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Rapports de forces entre Gafam et Union Européenne: analyse de l'impact du Digital Markets Act sur la régularisation des plateformes digitales

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Carabin, Florine ULiège
Promotor(s) : Gautier, Axel ULiège
Date of defense : 17-Jun-2022 • Permalink : http://hdl.handle.net/2268.2/14225
Details
Title : Rapports de forces entre Gafam et Union Européenne: analyse de l'impact du Digital Markets Act sur la régularisation des plateformes digitales
Author : Carabin, Florine ULiège
Date of defense  : 17-Jun-2022
Advisor(s) : Gautier, Axel ULiège
Committee's member(s) : Auer, Dirk ULiège
Neysen, Nicolas ULiège
Language : French
Number of pages : 111
Keywords : [fr] Digital Markets Act, Plateformes, Régulation, Concurrence, Commission Européenne.
Discipline(s) : Business & economic sciences > Multidisciplinary, general & others
Institution(s) : Université de Liège, Liège, Belgique
Degree: Master en sciences de gestion, à finalité spécialisée en droit
Faculty: Master thesis of the HEC-Ecole de gestion de l'Université de Liège

Abstract

[en] The Big Tech companies (Google, Apple, Facebook, Amazon and Microsoft) are shaping our daily lives and holding a prominent position in our societies. Evolving from platforms to ecosystems, these multinational companies are collecting an intangible asset, data, and competing fiercely for users' attention. They challenge traditional business models and manage to grow much faster than their competitors, reaching quasi-monopolistic positions in the market.
These platforms are generating a number of significant problems that states have to deal with. They tend to become private regulators and adopt processes that are detrimental to competition. The digital ecosystem is increasingly controlled by a handful of actors that are difficult for states to challenge.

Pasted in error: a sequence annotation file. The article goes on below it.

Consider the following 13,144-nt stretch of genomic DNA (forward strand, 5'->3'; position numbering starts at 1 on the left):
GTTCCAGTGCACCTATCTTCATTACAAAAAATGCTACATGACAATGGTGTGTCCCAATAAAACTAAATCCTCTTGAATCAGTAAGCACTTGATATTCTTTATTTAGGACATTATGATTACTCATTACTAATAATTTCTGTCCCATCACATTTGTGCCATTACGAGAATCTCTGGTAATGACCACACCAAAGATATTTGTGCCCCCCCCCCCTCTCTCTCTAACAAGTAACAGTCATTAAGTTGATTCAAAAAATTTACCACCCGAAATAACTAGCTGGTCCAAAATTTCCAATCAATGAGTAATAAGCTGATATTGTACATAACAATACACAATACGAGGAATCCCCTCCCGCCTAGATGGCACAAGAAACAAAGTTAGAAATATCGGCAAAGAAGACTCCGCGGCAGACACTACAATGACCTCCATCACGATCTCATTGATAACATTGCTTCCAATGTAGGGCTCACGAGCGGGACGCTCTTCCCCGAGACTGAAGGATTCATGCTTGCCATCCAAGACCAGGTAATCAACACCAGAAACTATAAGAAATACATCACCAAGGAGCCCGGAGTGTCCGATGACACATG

New instruments are being developed by Europe in an attempt to better regulate these platforms. The Digital Markets Act proposed on 15 December 2020 is one of them. This proposal put in place by the European Commission expressly targets gatekeepers, i.e. large platforms, such as the Big Tech.
The purpose of this paper is to identify how states should proceed in order to regulate digital platforms and how competition law and the Digital Markets Act do or do not meet these requirements.
What are the criteria for an effective regulation of digital platforms? What are the advantages and disadvantages of the Digital Markets Act in comparison with competition law and what will be the effects of this legislation on big tech companies? Is the Digital Markets Act the ultimate regulatory tool for digital platforms? What does it concretely bring in addition to what already exists?
These are the questions that this paper seeks to answer.


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Author

  • Carabin, Florine ULiège Université de Liège > Master sc. gest., fin. spéc. droit

Promotor(s)

Committee's member(s)

  • Auer, Dirk ULiège Université de Liège - ULiège > Département de droit > Département de droit
    ORBi View his publications on ORBi
  • Neysen, Nicolas ULiège Université de Liège - ULiège > Département des sciences de la santé publique > Département des sciences de la santé publique
    ORBi View his publications on ORBi
  • Total number of views 59
  • Total number of downloads 258










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